Tuesday, December 22, 2009

Post-Haj Russian market attracts many in Makkah

Over 20,000 Russians went for hajj this year, down from 26,000 last year due to swine flu fear. Eight companies were responsible for the organization of the hajj, two – in Moscow, two – in Dagestan, as well as in Tatarstan, Ingushetia, Chechnya and the Coordination Centre of North Caucasus Muslim

Around 80 percent of pilgrims were from the North Caucasus. The number of those who traveled to Saudi Arabia by plane increase – 50 percent this year. Saudi Arabia’s quota issued to Russia this year had been fully used.

Post-Haj Russian market attracts many in Makkah
Anwar Al-Sayed | Arab News

MAKKAH: For some pilgrims, especially those coming from the Russian Federation and Central Asia, the Haj doesn’t end after the stoning of the Satan, but continues afterward with the annual tradition of selling goods they brought to help pay for their journey of a lifetime.

Pilgrims, mostly from Russia and former Russian states, have set up more than 500 stalls in Kudai, a car park about five minutes drive from the Grand Mosque, where they are selling various products including electrical appliances, tape recorders, bedding, utensils, cookware, fashion accessories, toys, clothes and handicrafts. One can also find the occasional pistol, sword or knife on display.

Not long after the fall of the USSR, one used to be able to find a great deal of old Russian military equipment — from army clothing to night vision goggles. But today much of that has been replaced with the more typical products found in any street bazaar.

Occasionally, however, one can find merchants selling interesting items, like relatively inexpensive caviar and Central Asian hand woven rugs.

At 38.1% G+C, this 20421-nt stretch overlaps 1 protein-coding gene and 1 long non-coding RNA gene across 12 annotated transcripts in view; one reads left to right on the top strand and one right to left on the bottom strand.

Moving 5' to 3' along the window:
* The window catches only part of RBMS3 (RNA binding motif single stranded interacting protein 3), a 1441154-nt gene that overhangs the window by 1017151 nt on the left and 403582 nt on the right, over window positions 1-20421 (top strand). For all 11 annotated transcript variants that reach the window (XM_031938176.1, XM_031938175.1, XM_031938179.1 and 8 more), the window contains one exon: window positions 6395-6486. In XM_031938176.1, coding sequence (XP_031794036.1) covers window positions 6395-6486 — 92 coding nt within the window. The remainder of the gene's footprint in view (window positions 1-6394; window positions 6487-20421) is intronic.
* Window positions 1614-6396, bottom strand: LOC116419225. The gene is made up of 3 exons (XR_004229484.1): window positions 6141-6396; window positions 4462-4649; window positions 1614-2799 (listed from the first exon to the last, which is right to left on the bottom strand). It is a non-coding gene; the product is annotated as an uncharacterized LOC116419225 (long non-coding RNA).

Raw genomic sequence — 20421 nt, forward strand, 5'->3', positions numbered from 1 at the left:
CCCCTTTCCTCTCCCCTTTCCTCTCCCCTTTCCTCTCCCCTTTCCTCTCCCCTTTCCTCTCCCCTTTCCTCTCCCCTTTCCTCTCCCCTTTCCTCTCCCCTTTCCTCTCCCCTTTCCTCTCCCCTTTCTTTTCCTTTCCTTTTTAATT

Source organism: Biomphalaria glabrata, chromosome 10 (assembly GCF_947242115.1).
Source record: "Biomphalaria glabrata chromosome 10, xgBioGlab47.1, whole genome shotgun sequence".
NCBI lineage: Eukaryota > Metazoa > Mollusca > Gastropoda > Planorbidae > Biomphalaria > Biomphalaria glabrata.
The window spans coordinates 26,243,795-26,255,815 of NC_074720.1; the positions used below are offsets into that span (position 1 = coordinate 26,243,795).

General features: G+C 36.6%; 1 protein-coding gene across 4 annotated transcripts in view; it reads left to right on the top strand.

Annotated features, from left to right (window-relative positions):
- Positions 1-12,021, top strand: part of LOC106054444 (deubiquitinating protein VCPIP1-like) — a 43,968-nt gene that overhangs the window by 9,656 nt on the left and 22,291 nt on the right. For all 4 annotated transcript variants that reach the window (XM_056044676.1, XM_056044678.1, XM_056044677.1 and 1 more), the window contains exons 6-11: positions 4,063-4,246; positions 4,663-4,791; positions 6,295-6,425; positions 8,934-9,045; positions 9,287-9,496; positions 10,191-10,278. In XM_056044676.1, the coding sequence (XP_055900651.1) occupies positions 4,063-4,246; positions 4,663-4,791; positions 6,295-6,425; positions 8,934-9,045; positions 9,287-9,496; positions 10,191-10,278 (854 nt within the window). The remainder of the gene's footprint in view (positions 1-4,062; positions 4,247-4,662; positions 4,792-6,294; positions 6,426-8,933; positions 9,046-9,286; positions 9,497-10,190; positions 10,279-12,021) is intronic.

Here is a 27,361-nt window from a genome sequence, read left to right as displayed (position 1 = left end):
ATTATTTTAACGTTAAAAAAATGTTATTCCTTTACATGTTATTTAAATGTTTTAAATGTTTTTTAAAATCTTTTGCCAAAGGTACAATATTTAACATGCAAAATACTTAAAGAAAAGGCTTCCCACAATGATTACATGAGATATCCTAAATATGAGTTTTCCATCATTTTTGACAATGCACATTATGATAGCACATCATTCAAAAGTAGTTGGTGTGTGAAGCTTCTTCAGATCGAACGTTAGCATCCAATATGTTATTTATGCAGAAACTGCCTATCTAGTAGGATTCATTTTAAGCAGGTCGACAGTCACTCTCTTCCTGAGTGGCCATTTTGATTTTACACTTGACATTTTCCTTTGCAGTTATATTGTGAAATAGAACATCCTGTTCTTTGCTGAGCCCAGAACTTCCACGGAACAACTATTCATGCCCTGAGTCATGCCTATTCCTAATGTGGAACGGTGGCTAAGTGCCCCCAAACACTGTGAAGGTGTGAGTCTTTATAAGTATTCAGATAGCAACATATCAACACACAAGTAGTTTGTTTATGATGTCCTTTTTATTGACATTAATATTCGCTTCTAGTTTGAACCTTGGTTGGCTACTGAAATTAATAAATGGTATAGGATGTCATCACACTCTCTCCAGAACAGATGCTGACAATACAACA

Because one never know what one might find, Makkah’s after-Haj markets are popular with the residents and people in nearby areas. They are often crowded with shoppers looking for a good deal, or simply browsing for something interesting.

Some buyers have publicized these markets on the Internet to attract more interested customers. “I ask every one not to miss these markets which are selling various products at reasonable prices,” one of them wrote on his site.

The products on sale also include leather works and verses of the Holy Qur’an written in beautiful Andalusian calligraphy using golden threads.

“Despite the spaciousness of the Kudai area, it is very difficult to find a place to display ones products because of the crowd and the competition among peddlers,” said one shopper from Makkah.

The open-air markets continue for about a month after Haj. They open daily in the mornings and the evenings. Some market analysts estimated the daily revenues of the Kudai market to be more than SR500,000.

“These Russians will make about SR15 million during the month,” said the resident. Local officials don’t seem to mind. On the contrary, the municipality cooperates with them to organize their locations in such a way as not to impede traffic or make it difficult for pedestrians to walk.

The Kudai parking lot is connected to the Grand Mosque by a tunnel and is used as an amusement park for the residents of Makkah during their leisure time because it is replete with green space.

The place also has a station for the distribution of Zamzam water where people come to take quantities of the blessed water and also to shop at the market.

Demand for expat workers rises in GCC

Demand for expatriate workers continues to rise in the Gulf, mainly as a result of construction activity in Saudi Arabia, according to a study by the India-based think tank Centre for Development Studies (CDS).